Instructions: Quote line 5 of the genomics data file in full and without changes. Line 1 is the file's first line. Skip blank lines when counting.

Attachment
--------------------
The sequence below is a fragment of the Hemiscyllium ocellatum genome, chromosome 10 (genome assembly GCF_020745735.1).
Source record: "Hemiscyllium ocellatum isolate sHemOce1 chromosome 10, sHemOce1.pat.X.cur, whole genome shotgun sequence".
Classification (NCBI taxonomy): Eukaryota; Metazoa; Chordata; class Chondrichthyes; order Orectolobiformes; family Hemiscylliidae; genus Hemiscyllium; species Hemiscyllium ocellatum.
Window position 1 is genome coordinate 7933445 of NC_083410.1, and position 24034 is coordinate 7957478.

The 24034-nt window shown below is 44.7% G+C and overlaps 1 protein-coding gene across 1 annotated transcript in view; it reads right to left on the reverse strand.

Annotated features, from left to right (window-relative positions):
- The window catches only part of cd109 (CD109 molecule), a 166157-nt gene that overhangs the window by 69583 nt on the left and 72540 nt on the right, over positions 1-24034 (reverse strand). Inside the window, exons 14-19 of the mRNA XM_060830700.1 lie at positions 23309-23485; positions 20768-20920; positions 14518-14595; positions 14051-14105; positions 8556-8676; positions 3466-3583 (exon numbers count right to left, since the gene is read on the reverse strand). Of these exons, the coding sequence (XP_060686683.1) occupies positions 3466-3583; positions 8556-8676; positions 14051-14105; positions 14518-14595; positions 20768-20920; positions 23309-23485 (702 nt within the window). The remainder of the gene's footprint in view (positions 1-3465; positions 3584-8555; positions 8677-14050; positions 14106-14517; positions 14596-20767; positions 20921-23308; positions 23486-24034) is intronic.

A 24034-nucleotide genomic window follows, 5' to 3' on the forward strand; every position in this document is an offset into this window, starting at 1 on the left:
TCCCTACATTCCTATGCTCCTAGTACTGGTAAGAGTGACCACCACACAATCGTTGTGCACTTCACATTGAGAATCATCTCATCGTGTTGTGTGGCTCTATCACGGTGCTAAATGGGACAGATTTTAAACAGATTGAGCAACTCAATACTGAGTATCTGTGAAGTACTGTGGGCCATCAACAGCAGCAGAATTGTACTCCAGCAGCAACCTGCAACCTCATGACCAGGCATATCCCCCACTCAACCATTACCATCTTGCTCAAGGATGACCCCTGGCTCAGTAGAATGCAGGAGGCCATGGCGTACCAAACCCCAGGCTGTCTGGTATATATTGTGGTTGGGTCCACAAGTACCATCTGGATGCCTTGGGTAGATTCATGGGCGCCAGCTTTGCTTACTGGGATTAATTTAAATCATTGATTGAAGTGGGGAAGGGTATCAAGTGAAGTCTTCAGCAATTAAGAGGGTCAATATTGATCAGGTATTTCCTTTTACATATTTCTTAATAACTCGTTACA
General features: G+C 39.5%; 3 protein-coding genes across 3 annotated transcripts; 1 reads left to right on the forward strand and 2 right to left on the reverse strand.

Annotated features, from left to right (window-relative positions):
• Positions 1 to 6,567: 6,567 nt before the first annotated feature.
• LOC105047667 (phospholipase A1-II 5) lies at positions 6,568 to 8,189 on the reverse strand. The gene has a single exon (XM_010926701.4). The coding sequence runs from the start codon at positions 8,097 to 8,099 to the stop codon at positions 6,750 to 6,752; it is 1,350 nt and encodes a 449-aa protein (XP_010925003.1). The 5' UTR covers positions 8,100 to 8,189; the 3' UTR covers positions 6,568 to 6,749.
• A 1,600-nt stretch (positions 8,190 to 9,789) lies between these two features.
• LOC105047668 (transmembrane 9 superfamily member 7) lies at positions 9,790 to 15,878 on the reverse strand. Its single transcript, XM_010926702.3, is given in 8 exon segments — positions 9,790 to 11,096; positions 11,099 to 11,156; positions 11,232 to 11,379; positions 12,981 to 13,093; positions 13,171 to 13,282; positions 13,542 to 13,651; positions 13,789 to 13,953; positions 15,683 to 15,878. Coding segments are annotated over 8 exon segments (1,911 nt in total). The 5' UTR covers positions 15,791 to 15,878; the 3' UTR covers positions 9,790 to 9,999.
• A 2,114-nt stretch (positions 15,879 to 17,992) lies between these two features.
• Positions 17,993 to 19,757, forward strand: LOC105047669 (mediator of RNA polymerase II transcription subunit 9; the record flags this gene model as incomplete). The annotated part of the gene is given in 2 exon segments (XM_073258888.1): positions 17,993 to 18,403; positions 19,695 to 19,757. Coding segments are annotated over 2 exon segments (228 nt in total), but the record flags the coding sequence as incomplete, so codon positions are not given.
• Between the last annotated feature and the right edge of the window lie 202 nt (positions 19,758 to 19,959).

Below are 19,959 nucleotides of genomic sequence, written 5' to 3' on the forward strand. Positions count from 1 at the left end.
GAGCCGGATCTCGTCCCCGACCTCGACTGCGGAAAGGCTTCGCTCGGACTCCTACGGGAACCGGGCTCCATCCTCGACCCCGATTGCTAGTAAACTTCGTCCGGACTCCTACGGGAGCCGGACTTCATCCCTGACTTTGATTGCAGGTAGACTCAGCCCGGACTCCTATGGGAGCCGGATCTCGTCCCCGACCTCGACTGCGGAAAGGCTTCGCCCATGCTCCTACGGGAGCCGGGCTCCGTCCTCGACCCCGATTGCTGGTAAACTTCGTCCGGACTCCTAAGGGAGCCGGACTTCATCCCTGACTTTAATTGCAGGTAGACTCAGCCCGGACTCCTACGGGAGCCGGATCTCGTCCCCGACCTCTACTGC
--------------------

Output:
The 24034-nt window shown below is 44.7% G+C and overlaps 1 protein-coding gene across 1 annotated transcript in view; it reads right to left on the reverse strand.